The Impact of Composted, Municipal Biosolid Amendments to Soil on the Growth and Nutrient Content of Rhododendron × `PJM'

in HortScience
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  • 1 Cornell Univ., Horticulture, Ithaca, NY 14853
  • | 2 Cornell Univ., Horticulture, Ithaca, NY 14853
  • | 3 Cornell Univ., Crop and Soil Science, Ithaca, NY 14853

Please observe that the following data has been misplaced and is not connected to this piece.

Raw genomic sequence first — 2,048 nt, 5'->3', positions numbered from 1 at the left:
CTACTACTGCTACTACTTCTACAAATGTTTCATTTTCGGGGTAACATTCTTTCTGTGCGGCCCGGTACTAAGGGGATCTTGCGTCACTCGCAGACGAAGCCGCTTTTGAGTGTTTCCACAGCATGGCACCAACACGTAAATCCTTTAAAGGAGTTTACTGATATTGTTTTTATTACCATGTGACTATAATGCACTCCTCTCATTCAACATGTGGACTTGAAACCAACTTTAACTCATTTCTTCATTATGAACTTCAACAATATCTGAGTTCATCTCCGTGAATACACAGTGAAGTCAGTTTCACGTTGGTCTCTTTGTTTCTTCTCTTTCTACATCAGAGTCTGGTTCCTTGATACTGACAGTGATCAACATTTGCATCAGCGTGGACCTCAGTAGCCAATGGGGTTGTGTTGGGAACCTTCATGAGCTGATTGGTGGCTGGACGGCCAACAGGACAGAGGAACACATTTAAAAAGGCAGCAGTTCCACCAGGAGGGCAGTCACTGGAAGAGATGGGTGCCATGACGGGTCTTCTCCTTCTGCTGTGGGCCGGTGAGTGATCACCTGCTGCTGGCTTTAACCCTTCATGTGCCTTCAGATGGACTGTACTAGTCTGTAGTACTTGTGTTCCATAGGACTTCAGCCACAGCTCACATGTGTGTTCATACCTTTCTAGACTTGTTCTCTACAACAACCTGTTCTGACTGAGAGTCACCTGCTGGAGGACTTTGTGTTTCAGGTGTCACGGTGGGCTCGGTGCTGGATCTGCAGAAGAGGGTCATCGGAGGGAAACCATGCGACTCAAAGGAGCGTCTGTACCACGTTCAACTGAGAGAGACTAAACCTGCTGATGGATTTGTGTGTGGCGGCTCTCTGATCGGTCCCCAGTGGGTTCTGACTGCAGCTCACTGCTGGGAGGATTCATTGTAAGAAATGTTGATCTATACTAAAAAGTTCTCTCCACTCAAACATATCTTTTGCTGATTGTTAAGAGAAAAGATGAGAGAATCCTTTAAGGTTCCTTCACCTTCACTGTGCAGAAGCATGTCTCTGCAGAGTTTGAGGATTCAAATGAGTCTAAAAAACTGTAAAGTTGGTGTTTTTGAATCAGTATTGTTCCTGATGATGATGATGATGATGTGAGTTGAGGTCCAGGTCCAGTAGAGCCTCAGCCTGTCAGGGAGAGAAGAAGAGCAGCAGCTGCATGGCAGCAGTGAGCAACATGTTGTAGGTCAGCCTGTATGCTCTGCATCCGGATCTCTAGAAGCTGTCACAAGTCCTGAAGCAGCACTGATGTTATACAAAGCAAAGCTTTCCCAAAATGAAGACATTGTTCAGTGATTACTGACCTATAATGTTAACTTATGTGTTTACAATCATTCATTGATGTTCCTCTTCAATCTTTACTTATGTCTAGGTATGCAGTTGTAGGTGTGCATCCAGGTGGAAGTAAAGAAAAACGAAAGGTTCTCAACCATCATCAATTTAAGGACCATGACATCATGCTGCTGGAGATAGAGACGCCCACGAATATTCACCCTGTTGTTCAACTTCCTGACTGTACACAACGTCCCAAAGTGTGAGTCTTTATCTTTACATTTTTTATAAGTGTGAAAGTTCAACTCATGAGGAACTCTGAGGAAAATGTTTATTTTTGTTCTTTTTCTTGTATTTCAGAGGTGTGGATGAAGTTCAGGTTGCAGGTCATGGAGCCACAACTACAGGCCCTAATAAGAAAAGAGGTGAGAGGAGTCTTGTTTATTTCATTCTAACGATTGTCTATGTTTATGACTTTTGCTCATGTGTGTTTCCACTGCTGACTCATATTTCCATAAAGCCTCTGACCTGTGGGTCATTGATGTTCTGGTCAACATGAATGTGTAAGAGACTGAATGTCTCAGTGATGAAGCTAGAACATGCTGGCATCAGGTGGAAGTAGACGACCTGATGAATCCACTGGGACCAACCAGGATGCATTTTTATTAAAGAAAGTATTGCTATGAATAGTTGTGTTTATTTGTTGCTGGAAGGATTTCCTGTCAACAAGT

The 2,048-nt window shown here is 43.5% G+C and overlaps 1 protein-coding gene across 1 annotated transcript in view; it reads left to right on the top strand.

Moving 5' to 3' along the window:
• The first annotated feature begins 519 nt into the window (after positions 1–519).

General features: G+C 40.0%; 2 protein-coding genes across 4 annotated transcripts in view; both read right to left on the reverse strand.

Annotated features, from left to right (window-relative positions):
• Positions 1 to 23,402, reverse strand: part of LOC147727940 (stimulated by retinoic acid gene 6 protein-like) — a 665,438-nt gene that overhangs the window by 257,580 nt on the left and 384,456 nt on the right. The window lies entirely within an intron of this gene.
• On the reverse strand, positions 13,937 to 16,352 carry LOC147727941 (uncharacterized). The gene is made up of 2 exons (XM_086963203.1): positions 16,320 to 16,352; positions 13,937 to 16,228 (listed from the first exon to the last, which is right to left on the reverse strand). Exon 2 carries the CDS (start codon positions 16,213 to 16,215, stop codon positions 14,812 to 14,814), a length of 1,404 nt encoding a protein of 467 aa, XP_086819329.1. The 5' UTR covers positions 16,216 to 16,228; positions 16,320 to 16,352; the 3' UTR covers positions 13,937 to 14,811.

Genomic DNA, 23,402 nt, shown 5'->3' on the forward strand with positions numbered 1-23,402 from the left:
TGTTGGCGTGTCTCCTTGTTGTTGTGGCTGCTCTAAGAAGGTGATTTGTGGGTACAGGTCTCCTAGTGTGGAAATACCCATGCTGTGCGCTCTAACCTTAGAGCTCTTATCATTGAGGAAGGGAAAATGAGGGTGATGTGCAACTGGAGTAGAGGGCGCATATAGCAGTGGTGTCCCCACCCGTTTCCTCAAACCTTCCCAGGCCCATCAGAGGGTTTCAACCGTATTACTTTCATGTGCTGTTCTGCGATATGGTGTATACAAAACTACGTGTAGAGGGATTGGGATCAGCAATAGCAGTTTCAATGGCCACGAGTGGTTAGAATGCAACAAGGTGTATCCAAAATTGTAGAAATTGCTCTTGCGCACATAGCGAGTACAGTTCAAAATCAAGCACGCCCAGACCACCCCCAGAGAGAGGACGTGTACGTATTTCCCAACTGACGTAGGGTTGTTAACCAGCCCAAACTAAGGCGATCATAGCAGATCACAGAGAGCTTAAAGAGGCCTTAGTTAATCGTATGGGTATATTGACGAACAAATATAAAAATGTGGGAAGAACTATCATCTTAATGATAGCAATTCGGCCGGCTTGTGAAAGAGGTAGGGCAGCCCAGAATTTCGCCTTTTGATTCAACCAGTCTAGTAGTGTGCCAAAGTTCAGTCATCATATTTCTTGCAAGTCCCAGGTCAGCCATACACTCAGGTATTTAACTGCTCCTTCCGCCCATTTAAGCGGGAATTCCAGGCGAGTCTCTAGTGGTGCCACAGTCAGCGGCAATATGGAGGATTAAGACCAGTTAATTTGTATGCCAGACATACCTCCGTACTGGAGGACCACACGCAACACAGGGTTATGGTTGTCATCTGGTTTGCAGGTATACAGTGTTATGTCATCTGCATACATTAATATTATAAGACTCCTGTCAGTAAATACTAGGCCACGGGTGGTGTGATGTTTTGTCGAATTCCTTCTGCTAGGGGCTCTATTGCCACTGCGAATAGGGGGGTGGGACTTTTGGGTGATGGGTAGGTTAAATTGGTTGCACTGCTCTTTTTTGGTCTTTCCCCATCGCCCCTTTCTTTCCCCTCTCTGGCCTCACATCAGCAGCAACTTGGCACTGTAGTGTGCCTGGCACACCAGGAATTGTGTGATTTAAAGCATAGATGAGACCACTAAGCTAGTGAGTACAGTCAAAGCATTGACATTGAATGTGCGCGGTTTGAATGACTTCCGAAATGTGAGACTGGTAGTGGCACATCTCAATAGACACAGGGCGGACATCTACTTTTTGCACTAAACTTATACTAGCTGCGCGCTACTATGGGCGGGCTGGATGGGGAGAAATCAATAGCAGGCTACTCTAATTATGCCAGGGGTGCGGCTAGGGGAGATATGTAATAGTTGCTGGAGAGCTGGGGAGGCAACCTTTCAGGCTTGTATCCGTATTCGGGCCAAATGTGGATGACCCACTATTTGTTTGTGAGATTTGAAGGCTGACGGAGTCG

Field experiments were conducted in 1998 and 1999 to determine the effect of soil-incorporated, composted municipal biosolids on the growth and nutrient content of 30.8 cm-38.5 cm Rhododendron × `PJM' grown as containerized plants. Biosolid compost produced in Endicott, N.Y., was incorporated in May 1998 and 1999 at rates of 0, 9.8 Mg/ha and 19.7 megag/ha to a depth of 23 cm. Each treatment was replicated six times in a randomized block design. Plants were planted 10 June 1998 and 8 June 1999. Plants were harvested 10 June, 19 Aug., and 22 Oct. 1998 and 8 June and 22 Sept.1999 after which they were dried, weighed, and analyzed. During 1998, there was little difference in dry weight or nutrient content in plants harvested at the August harvest date, however, dry weight and most nutrient levels increased with increasing rates of compost application in plants harvested at the October harvest date. In 1999, no statistical differences were noted at the September harvest date in plant dry weight or nutrient content. In 1999, measured soil physical properties (water retention, bulk density, water content, and soil strength) did not differ significantly between treatments. Excellent soil structure and drainage, relatively low rates of compost application and a severe drought may have contributed to the lack of any conclusive results noted in 1999 though some positive plant responses to the treatments were evident in 1998.

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